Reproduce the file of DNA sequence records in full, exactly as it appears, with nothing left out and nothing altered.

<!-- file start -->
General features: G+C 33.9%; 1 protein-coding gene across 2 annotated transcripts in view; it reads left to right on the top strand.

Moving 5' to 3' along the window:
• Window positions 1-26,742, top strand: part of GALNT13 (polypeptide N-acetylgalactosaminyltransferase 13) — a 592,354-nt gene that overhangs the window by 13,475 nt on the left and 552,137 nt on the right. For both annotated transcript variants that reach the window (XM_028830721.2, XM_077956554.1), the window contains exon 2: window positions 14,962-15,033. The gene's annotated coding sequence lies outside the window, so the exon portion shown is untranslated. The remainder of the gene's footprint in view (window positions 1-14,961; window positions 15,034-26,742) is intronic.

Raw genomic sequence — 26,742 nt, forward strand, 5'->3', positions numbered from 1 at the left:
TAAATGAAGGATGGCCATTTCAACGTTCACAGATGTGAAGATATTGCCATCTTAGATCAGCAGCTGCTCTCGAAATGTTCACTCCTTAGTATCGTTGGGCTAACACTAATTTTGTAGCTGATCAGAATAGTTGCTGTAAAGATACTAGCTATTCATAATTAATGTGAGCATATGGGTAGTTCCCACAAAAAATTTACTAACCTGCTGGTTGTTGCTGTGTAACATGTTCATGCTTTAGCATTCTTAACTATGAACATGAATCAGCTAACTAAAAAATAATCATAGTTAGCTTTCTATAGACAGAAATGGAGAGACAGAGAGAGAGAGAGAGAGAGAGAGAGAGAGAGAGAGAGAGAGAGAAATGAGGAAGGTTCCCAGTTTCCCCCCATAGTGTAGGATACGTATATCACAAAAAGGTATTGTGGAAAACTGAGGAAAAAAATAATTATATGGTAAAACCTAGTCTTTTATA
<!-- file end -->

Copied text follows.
General features: G+C 33.9%; 1 protein-coding gene across 2 annotated transcripts in view; it reads left to right on the top strand.

Moving 5' to 3' along the window:
• Window positions 1-26,742, top strand: part of GALNT13 (polypeptide N-acetylgalactosaminyltransferase 13) — a 592,354-nt gene that overhangs the window by 13,475 nt on the left and 552,137 nt on the right. For both annotated transcript variants that reach the window (XM_028830721.2, XM_077956554.1), the window contains exon 2: window positions 14,962-15,033. The gene's annotated coding sequence lies outside the window, so the exon portion shown is untranslated. The remainder of the gene's footprint in view (window positions 1-14,961; window positions 15,034-26,742) is intronic.

Raw genomic sequence — 26,742 nt, forward strand, 5'->3', positions numbered from 1 at the left:
TAAATGAAGGATGGCCATTTCAACGTTCACAGATGTGAAGATATTGCCATCTTAGATCAGCAGCTGCTCTCGAAATGTTCACTCCTTAGTATCGTTGGGCTAACACTAATTTTGTAGCTGATCAGAATAGTTGCTGTAAAGATACTAGCTATTCATAATTAATGTGAGCATATGGGTAGTTCCCACAAAAAATTTACTAACCTGCTGGTTGTTGCTGTGTAACATGTTCATGCTTTAGCATTCTTAACTATGAACATGAATCAGCTAACTAAAAAATAATCATAGTTAGCTTTCTATAGACAGAAATGGAGAGACAGAGAGAGAGAGAGAGAGAGAGAGAGAGAGAGAGAGAGAGAGAGAAATGAGGAAGGTTCCCAGTTTCCCCCCATAGTGTAGGATACGTATATCACAAAAAGGTATTGTGGAAAACTGAGGAAAAAAATAATTATATGGTAAAACCTAGTCTTTTATA